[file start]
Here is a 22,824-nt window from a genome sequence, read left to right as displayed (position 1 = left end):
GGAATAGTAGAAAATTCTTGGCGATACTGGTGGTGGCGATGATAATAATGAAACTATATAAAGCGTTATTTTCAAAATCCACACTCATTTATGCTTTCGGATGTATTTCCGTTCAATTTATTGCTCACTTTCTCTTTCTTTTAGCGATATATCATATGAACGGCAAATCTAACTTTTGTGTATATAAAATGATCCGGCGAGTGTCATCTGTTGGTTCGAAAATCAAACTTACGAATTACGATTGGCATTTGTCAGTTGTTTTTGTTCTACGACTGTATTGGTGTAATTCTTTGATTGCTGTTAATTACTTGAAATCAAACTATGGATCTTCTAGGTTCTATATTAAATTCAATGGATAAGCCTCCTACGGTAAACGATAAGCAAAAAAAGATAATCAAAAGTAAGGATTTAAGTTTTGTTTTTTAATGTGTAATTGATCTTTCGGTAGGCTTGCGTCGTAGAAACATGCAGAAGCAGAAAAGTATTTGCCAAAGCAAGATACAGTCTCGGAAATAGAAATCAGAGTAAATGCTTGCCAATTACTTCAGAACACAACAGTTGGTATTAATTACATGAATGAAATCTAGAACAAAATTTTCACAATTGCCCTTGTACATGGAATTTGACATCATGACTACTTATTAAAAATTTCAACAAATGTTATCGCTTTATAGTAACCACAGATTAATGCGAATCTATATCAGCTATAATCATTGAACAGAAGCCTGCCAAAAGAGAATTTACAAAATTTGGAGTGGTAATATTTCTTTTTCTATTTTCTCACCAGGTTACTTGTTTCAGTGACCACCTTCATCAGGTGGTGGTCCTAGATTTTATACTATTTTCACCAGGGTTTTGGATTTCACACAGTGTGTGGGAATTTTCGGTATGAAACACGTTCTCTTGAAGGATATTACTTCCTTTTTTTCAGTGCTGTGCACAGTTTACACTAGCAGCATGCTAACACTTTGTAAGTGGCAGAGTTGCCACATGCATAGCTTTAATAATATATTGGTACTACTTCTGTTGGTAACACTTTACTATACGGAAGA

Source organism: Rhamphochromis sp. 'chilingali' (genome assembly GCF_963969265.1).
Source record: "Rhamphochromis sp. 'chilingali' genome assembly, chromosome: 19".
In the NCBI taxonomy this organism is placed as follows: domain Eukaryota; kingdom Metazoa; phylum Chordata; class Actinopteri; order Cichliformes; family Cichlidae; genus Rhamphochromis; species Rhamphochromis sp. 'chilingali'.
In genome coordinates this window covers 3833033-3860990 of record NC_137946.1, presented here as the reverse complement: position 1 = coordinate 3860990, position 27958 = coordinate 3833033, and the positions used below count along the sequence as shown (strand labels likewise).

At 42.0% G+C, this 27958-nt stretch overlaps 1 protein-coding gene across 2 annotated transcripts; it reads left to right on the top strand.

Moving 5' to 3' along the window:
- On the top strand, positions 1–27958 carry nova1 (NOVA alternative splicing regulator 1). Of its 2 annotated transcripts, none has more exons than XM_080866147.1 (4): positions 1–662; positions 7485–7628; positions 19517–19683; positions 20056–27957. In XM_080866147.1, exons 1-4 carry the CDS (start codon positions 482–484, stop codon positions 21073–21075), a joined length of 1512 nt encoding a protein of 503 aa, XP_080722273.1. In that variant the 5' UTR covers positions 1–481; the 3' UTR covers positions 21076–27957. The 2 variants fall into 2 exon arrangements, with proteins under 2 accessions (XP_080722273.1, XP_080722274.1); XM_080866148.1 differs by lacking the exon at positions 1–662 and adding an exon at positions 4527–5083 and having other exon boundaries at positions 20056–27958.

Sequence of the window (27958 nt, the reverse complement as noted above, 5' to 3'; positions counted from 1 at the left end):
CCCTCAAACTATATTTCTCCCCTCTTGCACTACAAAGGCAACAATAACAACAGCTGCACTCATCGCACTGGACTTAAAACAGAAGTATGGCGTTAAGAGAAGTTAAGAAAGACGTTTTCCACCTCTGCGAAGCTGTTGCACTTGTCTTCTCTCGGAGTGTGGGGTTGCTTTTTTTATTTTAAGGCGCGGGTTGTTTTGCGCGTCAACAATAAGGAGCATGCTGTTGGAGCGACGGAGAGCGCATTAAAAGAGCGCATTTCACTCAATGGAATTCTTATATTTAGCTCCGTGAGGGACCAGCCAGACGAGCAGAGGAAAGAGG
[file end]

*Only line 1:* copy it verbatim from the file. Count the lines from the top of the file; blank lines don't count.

Here is a 22,824-nt window from a genome sequence, read left to right as displayed (position 1 = left end):